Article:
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Welcome to the “Why Homeschool?” Guest post series. This week we are blessed to hear from Shecki who blogs at Greatly Blessed. She is a mom to 8 children! I hope you enjoy her thoughts on homeschooling- I know I have.
“Education is a year by year, child by child decision.”
–our family motto
This is my 15th year of homeschooling at least one of my children. I currently have 7 children at home, and I am homeschooling 3 of them. Most people, homeschoolers and non-homeschoolers, react with a “What…?” when they hear this. Let me explain.
Every year, about this time, my husband and I start to have The Conversation. It starts with a passing, “We need to talk about school soon.” It gets a little more serious when registration packets begin arriving. Eventually, we lock ourselves away for a little while and make decisions about who goes where and why.
When my firstborn was in kindergarten at a private, Christian school, I started wanting to homeschool. There was nothing wrong with his school. He wasn’t having any problems. I’m sure he could have gone through school there and been fine. But I had the Internet, and it seemed like all the Good Christian Mamas homeschooled, so I wanted to give it a try, too. (In retrospect, this is probably a lousy reason to homeschool, but I was very, very young.)
wore down, convinced my husband to let me try it for first grade. It went great! Zachary finished all of the first grade curriculum by New Year, so we bought second grade and kept going. Two grades in one year! My child was a prodigy! A genius!
Or not. The years went by, Zach slowed down to a normal school pace, I added Annaliese to our classroom, and then it was time for Josiah and Samuel to start kindergarten. But I just couldn’t do it. I was pregnant with our 7th baby, and I was homeschooling 2 students, and I had a toddler and a preschooler at home. I sent the boys to public school for kindergarten. Was that failure? Or was that realizing my own limitations?
The boys came home for first grade because I felt more comfortable homeschooling them once they were reading. (Am I the only mom who would rather have a root canal than listen to an “emergent” reader spend 5 minutes sounding out a 3 letter word?) That was my first year with 4 students (plus 3 little ones). It was hard, and what saved us was our workbook style curriculum that each child could do independently.
When it was time for Zachary to start high school, my husband, Paul, convinced me it was time for him to go back to private, Christian school (a different one, as we’d moved to another city). I convinced him we should send Brianna, too, for kindergarten. That year, I had 2 in school, 3 homeschool students, and 2 little ones. The following year, Brianna came home for first grade, and Eli went to school with Zach for K.
Although homeschooling was a way of life for us, and I considered us a homeschooling family, we had to keep up with the school world, too. Which meant parent-teacher conferences, uniforms, backpacks, and more. I joked more than once, “It’s the worst of both worlds: I spend all day teaching or helping with homework, and I don’t even get to sleep in!” And yet, it worked for us. I think, primarily, because each child was placed in the best situation for them that year.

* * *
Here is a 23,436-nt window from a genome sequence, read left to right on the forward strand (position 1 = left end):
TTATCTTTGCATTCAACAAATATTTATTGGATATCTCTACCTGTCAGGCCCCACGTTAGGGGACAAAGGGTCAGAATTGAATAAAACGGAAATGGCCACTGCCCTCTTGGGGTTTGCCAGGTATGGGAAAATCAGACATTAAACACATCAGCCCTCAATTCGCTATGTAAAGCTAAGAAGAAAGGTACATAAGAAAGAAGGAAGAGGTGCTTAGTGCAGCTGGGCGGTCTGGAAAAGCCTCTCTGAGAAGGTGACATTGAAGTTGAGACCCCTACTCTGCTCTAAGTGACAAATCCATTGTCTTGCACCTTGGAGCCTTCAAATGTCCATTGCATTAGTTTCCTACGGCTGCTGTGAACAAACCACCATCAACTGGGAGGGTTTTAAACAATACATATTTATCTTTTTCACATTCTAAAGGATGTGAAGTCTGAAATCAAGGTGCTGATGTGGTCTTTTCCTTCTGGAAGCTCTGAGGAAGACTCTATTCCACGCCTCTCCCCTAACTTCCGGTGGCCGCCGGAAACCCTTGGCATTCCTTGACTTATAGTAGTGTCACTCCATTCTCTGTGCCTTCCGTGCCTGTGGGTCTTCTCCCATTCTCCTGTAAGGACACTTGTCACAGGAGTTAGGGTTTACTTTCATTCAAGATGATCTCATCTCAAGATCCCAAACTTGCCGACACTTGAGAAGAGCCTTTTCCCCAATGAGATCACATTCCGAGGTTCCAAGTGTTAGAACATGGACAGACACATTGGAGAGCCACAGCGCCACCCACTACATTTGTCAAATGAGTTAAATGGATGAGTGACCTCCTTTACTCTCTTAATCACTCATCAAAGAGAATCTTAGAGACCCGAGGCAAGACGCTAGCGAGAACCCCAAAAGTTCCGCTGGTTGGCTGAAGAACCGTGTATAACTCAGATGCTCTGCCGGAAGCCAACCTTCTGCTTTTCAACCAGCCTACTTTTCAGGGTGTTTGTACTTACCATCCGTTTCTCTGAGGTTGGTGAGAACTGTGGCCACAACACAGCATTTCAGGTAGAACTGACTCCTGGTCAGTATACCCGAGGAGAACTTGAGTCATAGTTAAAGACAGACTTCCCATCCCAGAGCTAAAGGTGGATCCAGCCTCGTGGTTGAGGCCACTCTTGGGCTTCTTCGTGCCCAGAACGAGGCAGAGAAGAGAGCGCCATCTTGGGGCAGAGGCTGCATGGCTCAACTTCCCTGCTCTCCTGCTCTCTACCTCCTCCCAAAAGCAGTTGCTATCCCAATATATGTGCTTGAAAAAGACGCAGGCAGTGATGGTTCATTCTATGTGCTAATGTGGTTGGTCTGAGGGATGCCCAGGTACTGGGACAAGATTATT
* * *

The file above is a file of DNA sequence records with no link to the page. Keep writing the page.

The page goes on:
When Josiah hit 5th grade, he stopped homeschooling. Oh, I tried, but he is the Rock of Gibraltar in stubbornness. He wasn’t hostile, or disruptive, he just wasn’t doing it. So the following year, we sent him off to school with Zach. Zach graduated, and Annaliese decided she was going to go to school for high school because Zach did, so it became Annaliese and Josiah going to school.
Then we adopted. Hannah went to preschool, and did great there. When Paul and I had The Conversation about what to do for this year, he made me laugh. Knowing that Hannah, who came home from China at 3.5 years old, would not pass the entrance exam to our private school, I wanted to send her to public school. Paul hesitated, and said, “But, I don’t want people to think we’re sending Hannah to school because she’s adopted.” I giggled and said, “Um, honey, you do realize we’ve sent 5 out of 7 of our kids to school for K, right?”
So Hannah went off to school (in July!) for K. She loves it, and is thriving. Our homeschool, however was not. The last couple years, homeschooling was becoming more and more of a chore. I finally decided that it was time to make a major change away from our workbook curriculum, and I purchased a multi-age curriculum from My Father’s World. This year, I would have 3 high schoolers in private school, and Hannah at the local public school, so I would only have 3 students at home.
MFW has been a great choice for us. Changing curriculum has been the breath of fresh air that we all needed. I am enjoying my 3 students, and they are enjoying school again. We are learning together. I’m not re-teaching the same lessons I’ve taught year after year after year.
Now The Conversation is imminent once more. As we come to decisions about what next year will look like, I’m excited to continue our new way of learning as a group. I’m just not sure yet who that group will include!
This was a fabulous post & just what I needed to hear. It’s nice to hear from somebody who’s been at it awhile. I’m homeschooling my 1st & 4th grade sons. My daughter goes to preschool. My dilemma is figuring out what I should do next year. Homeschool all 3? Send them all back to the public school? Homeschool the one I think benefits most from it & send the other 2 to public school? It’s a hard decision. But, I’m grateful that I have the choice.